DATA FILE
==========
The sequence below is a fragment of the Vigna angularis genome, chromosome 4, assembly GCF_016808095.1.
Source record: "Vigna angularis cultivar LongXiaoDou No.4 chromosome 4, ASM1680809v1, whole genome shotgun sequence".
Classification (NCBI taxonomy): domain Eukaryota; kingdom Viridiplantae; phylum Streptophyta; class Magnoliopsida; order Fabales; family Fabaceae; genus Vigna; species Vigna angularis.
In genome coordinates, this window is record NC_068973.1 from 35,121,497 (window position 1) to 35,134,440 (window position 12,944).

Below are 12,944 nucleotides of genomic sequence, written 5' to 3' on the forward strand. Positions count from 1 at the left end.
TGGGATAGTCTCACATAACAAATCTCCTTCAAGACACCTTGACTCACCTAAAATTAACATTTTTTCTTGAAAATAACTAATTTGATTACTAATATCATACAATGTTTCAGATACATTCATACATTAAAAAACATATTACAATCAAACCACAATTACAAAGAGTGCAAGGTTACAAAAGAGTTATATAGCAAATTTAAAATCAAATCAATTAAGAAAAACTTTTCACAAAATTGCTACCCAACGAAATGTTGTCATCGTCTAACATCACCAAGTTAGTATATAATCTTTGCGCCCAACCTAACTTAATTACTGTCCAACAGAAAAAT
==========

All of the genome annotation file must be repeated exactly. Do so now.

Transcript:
The sequence below is a fragment of the Vigna angularis genome, chromosome 4, assembly GCF_016808095.1.
Source record: "Vigna angularis cultivar LongXiaoDou No.4 chromosome 4, ASM1680809v1, whole genome shotgun sequence".
Classification (NCBI taxonomy): domain Eukaryota; kingdom Viridiplantae; phylum Streptophyta; class Magnoliopsida; order Fabales; family Fabaceae; genus Vigna; species Vigna angularis.
In genome coordinates, this window is record NC_068973.1 from 35,121,497 (window position 1) to 35,134,440 (window position 12,944).

Below are 12,944 nucleotides of genomic sequence, written 5' to 3' on the forward strand. Positions count from 1 at the left end.
TGGGATAGTCTCACATAACAAATCTCCTTCAAGACACCTTGACTCACCTAAAATTAACATTTTTTCTTGAAAATAACTAATTTGATTACTAATATCATACAATGTTTCAGATACATTCATACATTAAAAAACATATTACAATCAAACCACAATTACAAAGAGTGCAAGGTTACAAAAGAGTTATATAGCAAATTTAAAATCAAATCAATTAAGAAAAACTTTTCACAAAATTGCTACCCAACGAAATGTTGTCATCGTCTAACATCACCAAGTTAGTATATAATCTTTGCGCCCAACCTAACTTAATTACTGTCCAACAGAAAAAT